After this album, Cube would go on to full gangsta mode and not focusing too much on political commentary. Throughout 1996 He would ride with the West Coast in the escalating East/West war and collabed with Westsiders Mack 10 and W.C. to form the Westside Connection. The trio would take on all comers. Coming at the whole East Coast, Common Sense, Cypress Hill, and many others. It remains as one of the hardest hip hop albums to date.
Love from spain and thank you for this reminisce moments ( and sorry for my bad english ). I love 88-92 ice cube. The king of rap at that moment to me. Maybe i like more death certificate or even amerikkkas most wanted but the predator is a very solid album. No doubt about the greates hit on this , it was a good day sounds so good like the first time i hear it. 24 years later i enjoy more and more who got the camera one of the sickest intrumental ever. Thanks for your work man.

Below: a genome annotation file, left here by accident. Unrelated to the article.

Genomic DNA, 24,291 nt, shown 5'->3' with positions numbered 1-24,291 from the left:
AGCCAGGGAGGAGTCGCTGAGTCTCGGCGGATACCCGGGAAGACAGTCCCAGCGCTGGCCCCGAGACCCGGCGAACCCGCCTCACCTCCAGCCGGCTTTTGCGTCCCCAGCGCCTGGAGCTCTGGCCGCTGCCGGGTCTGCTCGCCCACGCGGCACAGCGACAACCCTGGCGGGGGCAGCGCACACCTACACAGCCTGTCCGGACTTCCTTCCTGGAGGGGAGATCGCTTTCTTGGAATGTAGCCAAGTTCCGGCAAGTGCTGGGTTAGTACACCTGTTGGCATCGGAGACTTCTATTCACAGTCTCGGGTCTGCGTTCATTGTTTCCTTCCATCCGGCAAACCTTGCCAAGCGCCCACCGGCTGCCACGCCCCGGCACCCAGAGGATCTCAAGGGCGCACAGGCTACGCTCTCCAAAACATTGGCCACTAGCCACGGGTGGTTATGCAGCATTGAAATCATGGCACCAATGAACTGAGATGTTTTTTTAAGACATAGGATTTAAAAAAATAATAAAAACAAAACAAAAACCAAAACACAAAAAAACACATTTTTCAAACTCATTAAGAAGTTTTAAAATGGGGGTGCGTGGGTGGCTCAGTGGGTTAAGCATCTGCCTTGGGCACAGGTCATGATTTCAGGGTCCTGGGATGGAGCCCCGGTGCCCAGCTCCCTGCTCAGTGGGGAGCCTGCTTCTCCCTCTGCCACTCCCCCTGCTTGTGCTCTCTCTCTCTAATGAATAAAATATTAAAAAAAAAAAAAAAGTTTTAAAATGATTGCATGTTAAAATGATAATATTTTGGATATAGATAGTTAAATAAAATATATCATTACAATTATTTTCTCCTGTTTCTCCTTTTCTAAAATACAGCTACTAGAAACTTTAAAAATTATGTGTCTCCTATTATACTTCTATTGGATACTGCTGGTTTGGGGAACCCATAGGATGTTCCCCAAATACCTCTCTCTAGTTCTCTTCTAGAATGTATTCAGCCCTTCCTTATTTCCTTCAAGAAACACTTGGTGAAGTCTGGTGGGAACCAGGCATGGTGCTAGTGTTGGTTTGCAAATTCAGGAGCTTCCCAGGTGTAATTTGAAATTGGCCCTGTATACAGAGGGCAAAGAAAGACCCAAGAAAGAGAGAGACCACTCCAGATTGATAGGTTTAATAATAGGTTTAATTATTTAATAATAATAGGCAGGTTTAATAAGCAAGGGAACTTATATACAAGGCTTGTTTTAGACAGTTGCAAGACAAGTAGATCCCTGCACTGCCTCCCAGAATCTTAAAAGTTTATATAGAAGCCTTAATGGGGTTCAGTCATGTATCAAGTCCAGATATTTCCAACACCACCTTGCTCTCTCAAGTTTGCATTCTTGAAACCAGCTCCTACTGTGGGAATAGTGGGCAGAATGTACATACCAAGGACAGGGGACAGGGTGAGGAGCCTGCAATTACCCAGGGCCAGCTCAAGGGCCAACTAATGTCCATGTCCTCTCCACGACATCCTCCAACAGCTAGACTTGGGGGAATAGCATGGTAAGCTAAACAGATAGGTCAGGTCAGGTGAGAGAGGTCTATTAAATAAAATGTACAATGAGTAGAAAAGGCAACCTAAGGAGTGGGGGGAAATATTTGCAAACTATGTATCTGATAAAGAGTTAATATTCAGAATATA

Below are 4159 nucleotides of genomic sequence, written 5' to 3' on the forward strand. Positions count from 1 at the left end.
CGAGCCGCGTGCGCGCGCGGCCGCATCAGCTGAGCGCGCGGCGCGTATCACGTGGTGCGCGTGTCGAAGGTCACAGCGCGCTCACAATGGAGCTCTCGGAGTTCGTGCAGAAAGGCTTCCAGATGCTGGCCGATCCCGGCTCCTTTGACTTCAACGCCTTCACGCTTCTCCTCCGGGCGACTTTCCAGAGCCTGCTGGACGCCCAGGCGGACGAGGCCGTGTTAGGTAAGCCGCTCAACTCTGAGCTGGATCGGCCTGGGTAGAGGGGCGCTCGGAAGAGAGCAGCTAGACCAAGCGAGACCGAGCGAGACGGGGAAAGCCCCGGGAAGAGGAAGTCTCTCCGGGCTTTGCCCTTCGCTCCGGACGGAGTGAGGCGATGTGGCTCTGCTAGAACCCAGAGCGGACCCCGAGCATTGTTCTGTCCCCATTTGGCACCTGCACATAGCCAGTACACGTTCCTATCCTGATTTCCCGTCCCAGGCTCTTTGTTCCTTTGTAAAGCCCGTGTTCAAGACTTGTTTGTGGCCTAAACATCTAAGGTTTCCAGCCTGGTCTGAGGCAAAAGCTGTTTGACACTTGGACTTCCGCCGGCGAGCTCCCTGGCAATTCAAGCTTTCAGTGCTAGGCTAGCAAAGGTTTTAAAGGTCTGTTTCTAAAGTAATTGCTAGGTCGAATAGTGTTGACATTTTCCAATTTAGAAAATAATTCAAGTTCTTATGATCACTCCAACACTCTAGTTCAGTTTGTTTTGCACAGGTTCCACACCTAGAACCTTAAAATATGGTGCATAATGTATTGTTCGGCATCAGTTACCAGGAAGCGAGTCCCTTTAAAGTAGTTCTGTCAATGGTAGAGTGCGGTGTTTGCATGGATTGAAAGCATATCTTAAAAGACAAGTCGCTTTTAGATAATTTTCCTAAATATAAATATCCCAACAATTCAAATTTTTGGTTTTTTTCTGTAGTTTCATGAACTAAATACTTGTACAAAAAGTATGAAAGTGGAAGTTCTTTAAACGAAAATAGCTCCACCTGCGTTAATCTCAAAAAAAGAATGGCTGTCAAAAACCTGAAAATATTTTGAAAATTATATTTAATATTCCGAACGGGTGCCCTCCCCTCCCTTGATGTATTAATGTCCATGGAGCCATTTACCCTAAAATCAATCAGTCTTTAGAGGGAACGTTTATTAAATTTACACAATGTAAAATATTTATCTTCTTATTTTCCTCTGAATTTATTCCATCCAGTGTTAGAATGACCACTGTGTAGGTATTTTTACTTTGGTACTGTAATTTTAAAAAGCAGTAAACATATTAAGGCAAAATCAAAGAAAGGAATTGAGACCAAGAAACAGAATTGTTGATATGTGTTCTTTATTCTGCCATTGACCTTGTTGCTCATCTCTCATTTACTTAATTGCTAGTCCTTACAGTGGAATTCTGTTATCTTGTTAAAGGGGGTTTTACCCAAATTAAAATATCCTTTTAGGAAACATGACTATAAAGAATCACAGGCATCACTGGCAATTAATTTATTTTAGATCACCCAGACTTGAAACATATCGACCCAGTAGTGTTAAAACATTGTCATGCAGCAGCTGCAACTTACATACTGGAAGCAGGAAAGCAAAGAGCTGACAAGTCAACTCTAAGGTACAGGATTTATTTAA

In the 1988 Public Enemy release "Party for Your Right to Fight" rap nationalist and lead lyricist Chuck D ushered in a new moment in Hip Hop history when he defiantly stated: "Power, equality and we're out to get it, I know some of you ain't with it. This party started right in '66, with a pro-black radical mix ..." (1) As a trailblazer of the consciousness movement within rap music, Chuck D claimed his legacy as the political progeny of the Black Panther Party. The Black Panthers, remembered by the Hip Hop generation as righteous revolutionaries, are deified and belong to an elite class of politicized "prophets of rage." They are black nationalists whose standard for black manhood is preserved and emulated. In fact, Chuck D told a Toronto Sun reporter in May 1998 that when he and his friends from Adelphi University entered the "rap game," they did so in a deliberate manner. "We wanted to be known as the Black Panthers of Rap, we wanted our music to be dissonant." (2) With songs like "Party for Your Right to Fight," "Fight the Power," and "Power to the People," these pioneers of rap nationalism purposefully invoked the rhetorical and political styling of the Black Panther Party and the Black Power Movement of the late 1960s, complete with its envisioning of black nationalism as a politics of masculine protest. Like their idols, Chuck D and his crew believed that they were the representatives of a "revolutionary generation," a group of endangered young black males considered by the state to be "Public Enemy #1." And as Public Enemy, Chuck D argued that it was black men's responsibility to "get mad, revolt, revise, realize" for black liberation; (3) for, as he stated on their 1990 album Fear of a Black Planet, "it takes a man to take a stand." (4) 2b1af7f3a8